Fleet News

PSA lowers the price of hybrid technology

PSA Peugeot Citroen has perfected the advanced technology to pave the way for full-scale production of super-economy vehicles. But it is likely to be another four years before the French group is ready to roll out its full line-up of hybrid cars and light vans.

Despite projected pricing structures suggesting customers would regard the company's next-generation drive system as 'affordable', work is now under way to further reduce the premium for the gadgetry that heralds dramatically improved operating economy.

'We've set a target of making the cost of stepping up to hybrid power no greater than the amount motorists are now prepared to pay for the switch from petrol to diesel,' said parallel hybrid vehicle project director Emmanuel Combes. 'The plan is for us to achieve that platform no later than 2004 and we are confident of success. This system of propulsion could well be set for manufacture in high volume.'

PSA is on course to achieve a minimum 25% reduction in CO2 emissions when its Citroen Xsara Dynalto, which uses electricity to boost a traditional petrol engine, is launched at the end of next year.

However, the potential for a dramatic improvement of 35% in both emissions and urban economy is on the horizon with Dynactive, a development featuring a more powerful and sophisticated version of the Dynalto's starter-generator layout.

A parallel hybrid, Dynactive adds an electric motor to the powertrain. In drive, it is able to propel the car without noise or fumes around town - but it also whizzes into action to boost the engine each time the driver needs acceleration. Controlled by sophisticated electronics, the system makes the engine feel more like a 1.6-litre when pulling away from rest or overtaking.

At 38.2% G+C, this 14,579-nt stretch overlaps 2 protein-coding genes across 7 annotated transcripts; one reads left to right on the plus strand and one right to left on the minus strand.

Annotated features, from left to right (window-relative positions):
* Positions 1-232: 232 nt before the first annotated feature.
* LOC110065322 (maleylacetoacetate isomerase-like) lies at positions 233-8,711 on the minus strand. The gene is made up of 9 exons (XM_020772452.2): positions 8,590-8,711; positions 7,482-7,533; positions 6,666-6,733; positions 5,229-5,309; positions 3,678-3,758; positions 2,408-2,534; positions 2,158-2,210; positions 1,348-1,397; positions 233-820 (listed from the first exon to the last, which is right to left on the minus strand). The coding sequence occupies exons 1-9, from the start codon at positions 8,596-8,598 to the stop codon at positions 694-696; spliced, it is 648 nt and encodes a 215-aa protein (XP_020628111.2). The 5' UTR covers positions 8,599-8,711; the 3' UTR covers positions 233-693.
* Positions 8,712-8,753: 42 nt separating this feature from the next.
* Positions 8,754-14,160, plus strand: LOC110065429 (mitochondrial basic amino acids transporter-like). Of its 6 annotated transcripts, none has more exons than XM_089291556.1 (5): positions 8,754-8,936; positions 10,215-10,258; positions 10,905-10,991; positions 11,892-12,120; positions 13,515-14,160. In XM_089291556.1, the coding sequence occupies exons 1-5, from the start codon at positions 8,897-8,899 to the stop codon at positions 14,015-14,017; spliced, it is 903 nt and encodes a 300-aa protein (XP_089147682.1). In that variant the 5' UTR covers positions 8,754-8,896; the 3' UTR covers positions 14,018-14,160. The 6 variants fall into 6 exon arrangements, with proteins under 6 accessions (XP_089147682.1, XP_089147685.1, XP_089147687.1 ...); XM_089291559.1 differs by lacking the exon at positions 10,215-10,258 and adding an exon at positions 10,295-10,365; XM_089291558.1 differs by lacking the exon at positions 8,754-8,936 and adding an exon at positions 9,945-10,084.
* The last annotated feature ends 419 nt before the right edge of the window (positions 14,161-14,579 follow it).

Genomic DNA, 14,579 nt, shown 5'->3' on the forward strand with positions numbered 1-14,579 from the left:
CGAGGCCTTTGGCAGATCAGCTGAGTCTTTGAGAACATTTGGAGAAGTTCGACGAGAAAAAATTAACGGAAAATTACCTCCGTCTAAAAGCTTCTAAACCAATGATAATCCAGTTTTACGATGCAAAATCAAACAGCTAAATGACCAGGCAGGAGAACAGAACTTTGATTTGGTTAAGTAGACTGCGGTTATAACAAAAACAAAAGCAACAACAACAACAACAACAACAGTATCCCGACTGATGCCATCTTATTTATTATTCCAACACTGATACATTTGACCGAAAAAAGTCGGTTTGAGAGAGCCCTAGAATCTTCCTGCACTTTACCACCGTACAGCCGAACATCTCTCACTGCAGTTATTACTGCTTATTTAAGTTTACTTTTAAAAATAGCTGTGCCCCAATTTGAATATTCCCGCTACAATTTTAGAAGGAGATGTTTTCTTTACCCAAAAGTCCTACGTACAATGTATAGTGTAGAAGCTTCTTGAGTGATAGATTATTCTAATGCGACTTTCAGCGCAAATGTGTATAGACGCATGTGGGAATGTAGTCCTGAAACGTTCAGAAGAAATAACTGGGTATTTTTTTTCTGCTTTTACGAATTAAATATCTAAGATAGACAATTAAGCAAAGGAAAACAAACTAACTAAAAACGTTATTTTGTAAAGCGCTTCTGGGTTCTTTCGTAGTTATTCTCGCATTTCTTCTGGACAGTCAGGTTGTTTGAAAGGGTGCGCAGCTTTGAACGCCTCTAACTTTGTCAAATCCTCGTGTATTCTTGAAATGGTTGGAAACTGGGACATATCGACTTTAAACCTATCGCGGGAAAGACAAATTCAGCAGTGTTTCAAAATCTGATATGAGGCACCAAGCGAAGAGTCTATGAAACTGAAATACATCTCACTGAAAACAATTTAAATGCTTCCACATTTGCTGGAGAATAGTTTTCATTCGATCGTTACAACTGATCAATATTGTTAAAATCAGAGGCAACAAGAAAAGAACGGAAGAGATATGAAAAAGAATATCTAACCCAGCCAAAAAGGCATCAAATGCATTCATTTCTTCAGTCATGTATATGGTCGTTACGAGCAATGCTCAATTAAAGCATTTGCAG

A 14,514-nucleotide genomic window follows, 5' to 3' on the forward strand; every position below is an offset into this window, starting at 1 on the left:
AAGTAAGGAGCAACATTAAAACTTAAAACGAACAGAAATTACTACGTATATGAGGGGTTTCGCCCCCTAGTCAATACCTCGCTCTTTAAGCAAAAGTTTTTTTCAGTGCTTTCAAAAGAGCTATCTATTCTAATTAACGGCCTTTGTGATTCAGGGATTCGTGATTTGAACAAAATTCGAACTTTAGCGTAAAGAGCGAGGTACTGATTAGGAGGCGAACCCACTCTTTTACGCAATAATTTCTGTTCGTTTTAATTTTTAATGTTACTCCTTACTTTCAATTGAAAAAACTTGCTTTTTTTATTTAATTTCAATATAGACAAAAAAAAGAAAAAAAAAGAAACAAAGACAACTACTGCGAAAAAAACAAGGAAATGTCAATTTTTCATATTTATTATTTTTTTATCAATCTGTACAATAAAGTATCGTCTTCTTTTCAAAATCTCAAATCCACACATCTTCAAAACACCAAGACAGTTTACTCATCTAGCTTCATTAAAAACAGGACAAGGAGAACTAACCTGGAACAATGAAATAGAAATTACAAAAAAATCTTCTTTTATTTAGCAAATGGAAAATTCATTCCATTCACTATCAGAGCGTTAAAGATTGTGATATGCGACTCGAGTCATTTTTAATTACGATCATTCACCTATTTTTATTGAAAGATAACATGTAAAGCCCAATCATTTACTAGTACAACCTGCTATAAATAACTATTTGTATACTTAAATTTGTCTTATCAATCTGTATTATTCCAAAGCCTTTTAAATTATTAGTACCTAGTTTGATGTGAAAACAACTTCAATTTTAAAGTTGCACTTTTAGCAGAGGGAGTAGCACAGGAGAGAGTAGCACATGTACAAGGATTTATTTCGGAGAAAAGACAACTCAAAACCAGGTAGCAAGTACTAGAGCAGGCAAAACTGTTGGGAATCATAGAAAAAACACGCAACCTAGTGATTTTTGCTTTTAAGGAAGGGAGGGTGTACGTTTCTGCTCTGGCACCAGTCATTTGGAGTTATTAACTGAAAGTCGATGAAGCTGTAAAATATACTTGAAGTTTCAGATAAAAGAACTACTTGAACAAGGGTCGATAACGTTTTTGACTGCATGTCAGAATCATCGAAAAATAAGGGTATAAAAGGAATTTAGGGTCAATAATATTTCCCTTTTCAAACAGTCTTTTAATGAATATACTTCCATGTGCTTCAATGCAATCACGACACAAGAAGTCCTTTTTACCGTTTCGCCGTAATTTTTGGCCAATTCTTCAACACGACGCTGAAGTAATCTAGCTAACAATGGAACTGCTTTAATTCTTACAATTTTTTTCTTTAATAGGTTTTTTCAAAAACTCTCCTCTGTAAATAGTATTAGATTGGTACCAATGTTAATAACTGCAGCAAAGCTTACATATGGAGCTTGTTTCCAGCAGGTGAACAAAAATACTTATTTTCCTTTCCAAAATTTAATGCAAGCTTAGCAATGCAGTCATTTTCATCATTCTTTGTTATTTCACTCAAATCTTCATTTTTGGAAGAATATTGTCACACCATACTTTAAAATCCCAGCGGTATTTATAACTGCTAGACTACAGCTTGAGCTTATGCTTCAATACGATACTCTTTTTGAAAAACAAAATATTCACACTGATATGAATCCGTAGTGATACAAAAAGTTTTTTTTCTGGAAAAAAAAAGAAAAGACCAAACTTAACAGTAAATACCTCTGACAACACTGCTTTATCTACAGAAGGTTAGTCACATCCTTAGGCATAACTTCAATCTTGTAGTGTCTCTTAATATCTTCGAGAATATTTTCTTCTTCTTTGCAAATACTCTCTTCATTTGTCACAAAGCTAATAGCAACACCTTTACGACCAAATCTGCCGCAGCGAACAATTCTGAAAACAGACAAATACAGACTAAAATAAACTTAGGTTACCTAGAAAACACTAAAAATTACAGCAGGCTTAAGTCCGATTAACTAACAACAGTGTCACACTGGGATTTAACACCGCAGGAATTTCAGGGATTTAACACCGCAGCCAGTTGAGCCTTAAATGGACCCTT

Combes revealed the next-step technology would only be offered for sale initially under the Citroen banner: 'Citroen has a high-technology image and is well suited for launching the Dynactive package. But as both our brands share platforms and components, it is not likely to be long before Dynactive is introduced on Peugeots,' he said.

Though it will be introduced on the mid-size Xsara, Dynactive will gradually be extended to smaller and larger models and is seen as having particularly strong potential when applied to commercial vehicles used for urban delivery work.

Still in the prototype stage, Dynactive technology gives the 1.4-litre petrol Xsara Executive estate a range of more than 600 miles and a CO2 emissions figure of 124g/km. But under purely electric power, it offers the ability to cover at least 12 miles of urban or city driving in zero-emissions mode.

Combes added: Dynactive is 100% certain to be built, but cost is the critical factor because we are determined that our hybrids will be good value for consumers as well as profitable for the company.'

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